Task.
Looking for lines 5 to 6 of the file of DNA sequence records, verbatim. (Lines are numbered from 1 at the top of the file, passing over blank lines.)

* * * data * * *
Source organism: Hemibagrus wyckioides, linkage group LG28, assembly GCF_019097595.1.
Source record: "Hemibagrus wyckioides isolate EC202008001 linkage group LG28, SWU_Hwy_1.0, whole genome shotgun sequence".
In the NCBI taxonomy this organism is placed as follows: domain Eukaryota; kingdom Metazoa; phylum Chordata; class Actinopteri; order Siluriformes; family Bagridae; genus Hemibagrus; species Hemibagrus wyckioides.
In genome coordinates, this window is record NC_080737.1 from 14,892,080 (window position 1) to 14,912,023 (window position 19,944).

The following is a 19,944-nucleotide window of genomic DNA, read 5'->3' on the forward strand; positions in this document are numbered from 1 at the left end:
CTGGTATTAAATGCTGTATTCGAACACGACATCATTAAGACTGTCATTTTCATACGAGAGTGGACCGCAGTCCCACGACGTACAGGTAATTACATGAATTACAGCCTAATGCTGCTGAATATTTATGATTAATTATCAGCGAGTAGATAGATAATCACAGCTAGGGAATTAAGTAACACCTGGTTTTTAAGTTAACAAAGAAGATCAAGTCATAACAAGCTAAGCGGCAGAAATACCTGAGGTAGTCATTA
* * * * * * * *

The following is a 19,944-nucleotide window of genomic DNA, read 5'->3' on the forward strand; positions in this document are numbered from 1 at the left end:
CTGGTATTAAATGCTGTATTCGAACACGACATCATTAAGACTGTCATTTTCATACGAGAGTGGACCGCAGTCCCACGACGTACAGGTAATTACATGAATTACAGCCTAATGCTGCTGAATATTTATGATTAATTATCAGCGAGTAGATAGATAATCACAGCTAGGGAATTAAGTAACACCTGGTTTTTAAGTTAACAAAGAAGATCAAGTCATAACAAGCTAAGCGGCAGAAATACCTGAGGTAGTCATTA